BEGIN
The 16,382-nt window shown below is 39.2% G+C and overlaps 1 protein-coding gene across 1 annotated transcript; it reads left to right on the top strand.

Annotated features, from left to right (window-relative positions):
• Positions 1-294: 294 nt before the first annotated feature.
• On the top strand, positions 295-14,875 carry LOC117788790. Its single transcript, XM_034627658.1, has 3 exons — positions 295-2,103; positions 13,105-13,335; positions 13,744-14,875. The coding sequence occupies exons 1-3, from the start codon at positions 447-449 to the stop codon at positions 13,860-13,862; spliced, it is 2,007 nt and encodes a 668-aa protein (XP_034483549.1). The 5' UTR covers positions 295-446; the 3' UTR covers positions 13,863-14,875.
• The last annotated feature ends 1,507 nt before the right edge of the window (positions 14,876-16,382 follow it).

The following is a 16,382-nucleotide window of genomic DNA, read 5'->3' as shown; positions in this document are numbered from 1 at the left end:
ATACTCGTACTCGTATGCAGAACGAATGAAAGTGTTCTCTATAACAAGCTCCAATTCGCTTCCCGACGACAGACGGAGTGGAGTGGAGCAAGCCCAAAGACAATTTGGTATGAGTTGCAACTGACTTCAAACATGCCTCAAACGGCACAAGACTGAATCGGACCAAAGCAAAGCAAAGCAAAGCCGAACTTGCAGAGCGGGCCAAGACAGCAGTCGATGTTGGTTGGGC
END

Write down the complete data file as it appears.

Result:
The 16,382-nt window shown below is 39.2% G+C and overlaps 1 protein-coding gene across 1 annotated transcript; it reads left to right on the top strand.

Annotated features, from left to right (window-relative positions):
• Positions 1-294: 294 nt before the first annotated feature.
• On the top strand, positions 295-14,875 carry LOC117788790. Its single transcript, XM_034627658.1, has 3 exons — positions 295-2,103; positions 13,105-13,335; positions 13,744-14,875. The coding sequence occupies exons 1-3, from the start codon at positions 447-449 to the stop codon at positions 13,860-13,862; spliced, it is 2,007 nt and encodes a 668-aa protein (XP_034483549.1). The 5' UTR covers positions 295-446; the 3' UTR covers positions 13,863-14,875.
• The last annotated feature ends 1,507 nt before the right edge of the window (positions 14,876-16,382 follow it).

The following is a 16,382-nucleotide window of genomic DNA, read 5'->3' as shown; positions in this document are numbered from 1 at the left end:
ATACTCGTACTCGTATGCAGAACGAATGAAAGTGTTCTCTATAACAAGCTCCAATTCGCTTCCCGACGACAGACGGAGTGGAGTGGAGCAAGCCCAAAGACAATTTGGTATGAGTTGCAACTGACTTCAAACATGCCTCAAACGGCACAAGACTGAATCGGACCAAAGCAAAGCAAAGCAAAGCCGAACTTGCAGAGCGGGCCAAGACAGCAGTCGATGTTGGTTGGGC